Sometimes, you just need to get a list of filenames into Management Studio. I typically need this when choosing files to restore for non-production backups, but there’s plenty of possible uses.
The easiest way I’ve found of getting a list of files into SSMS (or any other editor) is via the clipboard, specifically using clip.exe, found in C:\Windows\System32 on Windows 7 and Windows Server 2008.
Clip.exe allows you to pipe any cmd.exe or Powershell output directly into the clipboard, without having to copy out of the console window. For example, we have the following directory with 5 long filenames:
Volume in drive D is Seagate 2TB Volume Serial Number is E6B1-FEB0 Directory of D:\SQLBackup 24/08/2012 04:39 AM <DIR> . 24/08/2012 04:39 AM <DIR> .. 16/08/2012 09:39 PM 193,052,672 AdventureWorks_Full_20120806_1833.bak 16/08/2012 09:39 PM 193,052,672 AdventureWorks_Full_20120807_1834.bak 16/08/2012 09:39 PM 93,052,672 Northwind_Full_20120806_1830.bak 16/08/2012 09:39 PM 93,122,304 Northwind_Full_20120807_1834.bak 16/08/2012 09:39 PM 23,052,672 Pubs_Full_20120806_1833.bak 6 File(s) 965,333,176 bytes 2 Dir(s) 1,417,170,239,488 bytes free
By using dir’s /b (bare format) switch, and piping the results to clip.exe, we get:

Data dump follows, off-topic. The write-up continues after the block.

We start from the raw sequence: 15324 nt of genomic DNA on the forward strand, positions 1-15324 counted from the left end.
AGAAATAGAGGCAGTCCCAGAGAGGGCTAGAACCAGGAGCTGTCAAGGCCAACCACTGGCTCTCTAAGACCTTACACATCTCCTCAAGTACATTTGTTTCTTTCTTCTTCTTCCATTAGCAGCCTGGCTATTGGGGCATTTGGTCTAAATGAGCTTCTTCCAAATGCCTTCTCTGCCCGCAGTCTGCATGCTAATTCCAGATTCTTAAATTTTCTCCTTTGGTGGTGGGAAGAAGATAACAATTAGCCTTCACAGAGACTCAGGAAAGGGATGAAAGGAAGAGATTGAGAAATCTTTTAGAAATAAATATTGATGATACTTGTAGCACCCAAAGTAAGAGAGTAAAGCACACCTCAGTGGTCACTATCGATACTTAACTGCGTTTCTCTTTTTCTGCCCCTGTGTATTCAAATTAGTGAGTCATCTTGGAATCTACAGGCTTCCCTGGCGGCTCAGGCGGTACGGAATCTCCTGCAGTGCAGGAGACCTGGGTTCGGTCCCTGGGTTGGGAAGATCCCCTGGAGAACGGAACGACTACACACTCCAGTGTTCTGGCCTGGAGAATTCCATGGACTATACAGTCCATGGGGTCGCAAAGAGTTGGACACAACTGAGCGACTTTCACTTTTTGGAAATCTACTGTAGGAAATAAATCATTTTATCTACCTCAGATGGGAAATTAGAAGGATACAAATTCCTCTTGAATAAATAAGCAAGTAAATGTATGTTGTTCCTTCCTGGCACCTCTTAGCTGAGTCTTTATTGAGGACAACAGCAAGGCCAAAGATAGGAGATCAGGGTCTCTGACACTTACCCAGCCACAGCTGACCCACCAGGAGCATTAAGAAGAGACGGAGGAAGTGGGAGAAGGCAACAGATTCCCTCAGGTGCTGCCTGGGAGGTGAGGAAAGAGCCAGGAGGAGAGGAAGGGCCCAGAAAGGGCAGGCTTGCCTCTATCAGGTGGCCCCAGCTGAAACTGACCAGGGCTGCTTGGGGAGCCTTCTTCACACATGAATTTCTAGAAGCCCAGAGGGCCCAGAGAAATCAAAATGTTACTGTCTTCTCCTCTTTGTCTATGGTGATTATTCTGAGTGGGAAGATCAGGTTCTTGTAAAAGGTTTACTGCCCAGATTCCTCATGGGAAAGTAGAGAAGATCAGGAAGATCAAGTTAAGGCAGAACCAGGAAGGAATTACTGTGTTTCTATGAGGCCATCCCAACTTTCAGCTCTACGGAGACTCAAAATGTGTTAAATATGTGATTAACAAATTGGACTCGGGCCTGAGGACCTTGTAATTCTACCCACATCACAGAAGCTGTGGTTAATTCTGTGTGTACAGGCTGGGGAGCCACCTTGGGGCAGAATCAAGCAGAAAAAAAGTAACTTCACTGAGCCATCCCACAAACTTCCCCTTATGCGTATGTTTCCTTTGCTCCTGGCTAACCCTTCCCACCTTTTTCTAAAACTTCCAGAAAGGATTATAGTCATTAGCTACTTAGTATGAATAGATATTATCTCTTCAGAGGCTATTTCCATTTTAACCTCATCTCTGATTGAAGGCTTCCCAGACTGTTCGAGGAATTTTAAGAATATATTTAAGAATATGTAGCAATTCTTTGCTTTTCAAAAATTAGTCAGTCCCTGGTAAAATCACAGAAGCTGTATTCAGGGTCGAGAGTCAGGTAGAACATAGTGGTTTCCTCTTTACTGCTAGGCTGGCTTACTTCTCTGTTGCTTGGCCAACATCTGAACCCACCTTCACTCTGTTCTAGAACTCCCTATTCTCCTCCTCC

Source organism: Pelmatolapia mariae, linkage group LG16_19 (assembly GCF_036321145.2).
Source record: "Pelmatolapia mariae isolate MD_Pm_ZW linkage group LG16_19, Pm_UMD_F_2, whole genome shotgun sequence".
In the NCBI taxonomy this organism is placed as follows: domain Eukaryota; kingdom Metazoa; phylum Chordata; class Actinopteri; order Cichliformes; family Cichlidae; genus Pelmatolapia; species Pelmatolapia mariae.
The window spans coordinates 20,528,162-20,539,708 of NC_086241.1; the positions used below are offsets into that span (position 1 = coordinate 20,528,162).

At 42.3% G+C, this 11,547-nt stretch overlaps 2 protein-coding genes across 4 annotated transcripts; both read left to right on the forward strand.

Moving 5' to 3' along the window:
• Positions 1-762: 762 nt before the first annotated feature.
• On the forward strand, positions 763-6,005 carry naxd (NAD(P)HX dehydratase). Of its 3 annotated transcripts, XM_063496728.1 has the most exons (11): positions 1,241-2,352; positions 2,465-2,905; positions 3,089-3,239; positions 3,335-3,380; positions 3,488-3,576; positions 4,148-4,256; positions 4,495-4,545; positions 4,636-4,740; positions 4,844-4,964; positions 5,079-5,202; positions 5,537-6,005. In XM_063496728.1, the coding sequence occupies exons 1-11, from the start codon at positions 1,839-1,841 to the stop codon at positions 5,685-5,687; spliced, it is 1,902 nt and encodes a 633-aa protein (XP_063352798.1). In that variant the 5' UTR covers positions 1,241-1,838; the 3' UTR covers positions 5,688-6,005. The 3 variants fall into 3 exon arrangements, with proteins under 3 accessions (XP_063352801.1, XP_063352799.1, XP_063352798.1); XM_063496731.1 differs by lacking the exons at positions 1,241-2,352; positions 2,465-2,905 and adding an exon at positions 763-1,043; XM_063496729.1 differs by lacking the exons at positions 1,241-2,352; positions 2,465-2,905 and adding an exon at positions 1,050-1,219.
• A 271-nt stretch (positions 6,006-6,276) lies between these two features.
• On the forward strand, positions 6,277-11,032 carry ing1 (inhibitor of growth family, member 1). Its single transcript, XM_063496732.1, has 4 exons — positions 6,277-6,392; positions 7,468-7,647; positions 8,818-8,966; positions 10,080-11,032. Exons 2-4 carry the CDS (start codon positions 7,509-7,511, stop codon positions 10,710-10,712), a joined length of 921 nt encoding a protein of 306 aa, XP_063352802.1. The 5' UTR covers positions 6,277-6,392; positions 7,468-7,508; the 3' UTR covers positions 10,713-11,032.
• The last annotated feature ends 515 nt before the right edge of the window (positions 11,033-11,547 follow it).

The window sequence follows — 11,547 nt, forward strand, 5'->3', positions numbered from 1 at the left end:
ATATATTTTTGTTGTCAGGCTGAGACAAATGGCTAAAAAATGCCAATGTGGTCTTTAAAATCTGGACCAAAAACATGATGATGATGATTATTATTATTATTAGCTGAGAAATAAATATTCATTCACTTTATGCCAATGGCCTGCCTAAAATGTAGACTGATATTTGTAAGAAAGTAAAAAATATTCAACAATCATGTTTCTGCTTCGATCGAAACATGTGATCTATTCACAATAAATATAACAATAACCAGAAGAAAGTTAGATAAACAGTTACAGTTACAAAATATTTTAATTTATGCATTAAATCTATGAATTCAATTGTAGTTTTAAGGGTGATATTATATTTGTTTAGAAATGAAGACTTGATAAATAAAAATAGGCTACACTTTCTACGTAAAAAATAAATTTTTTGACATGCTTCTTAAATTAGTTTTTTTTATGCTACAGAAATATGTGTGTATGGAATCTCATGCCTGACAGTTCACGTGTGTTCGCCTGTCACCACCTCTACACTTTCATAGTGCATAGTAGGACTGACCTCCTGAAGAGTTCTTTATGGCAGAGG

dir /b | clip
Of course, you can use any filter on the dir command, to show all .bak files for a specific date (based on filename):
dir *20120806*.bak /b | clip
The results are now in the clipboard, and can be pasted into any application:
AdventureWorks_Full_20120806_1833.bak Northwind_Full_20120806_1830.bak Pubs_Full_20120806_1833.bak
In Powershell, you can use the following (where “dir” can be replaced with gci, ls, or Get-ChildItem):
dir *20120806*.bak -name | clip
But I’m on Windows Server 2003!
If you don’t have clip.exe available, you can get similar functionality by adding one extra step – redirecting the output to a text file, from where you can easily cut and paste. Note that using the “start” command will allow you to use whichever program is set as the default for .txt files.
The cmd version is:
dir *20120806*.bak /b > tmp.txt start tmp.txt
Powershell allows you to keep the entire contents on a single line:
dir *20120806*.bak -name > tmp.txt; start tmp.txt
Remember to go back and delete tmp.txt.
It’s a simple trick, but one that can be incredibly useful, and well worth a place in your toolbox.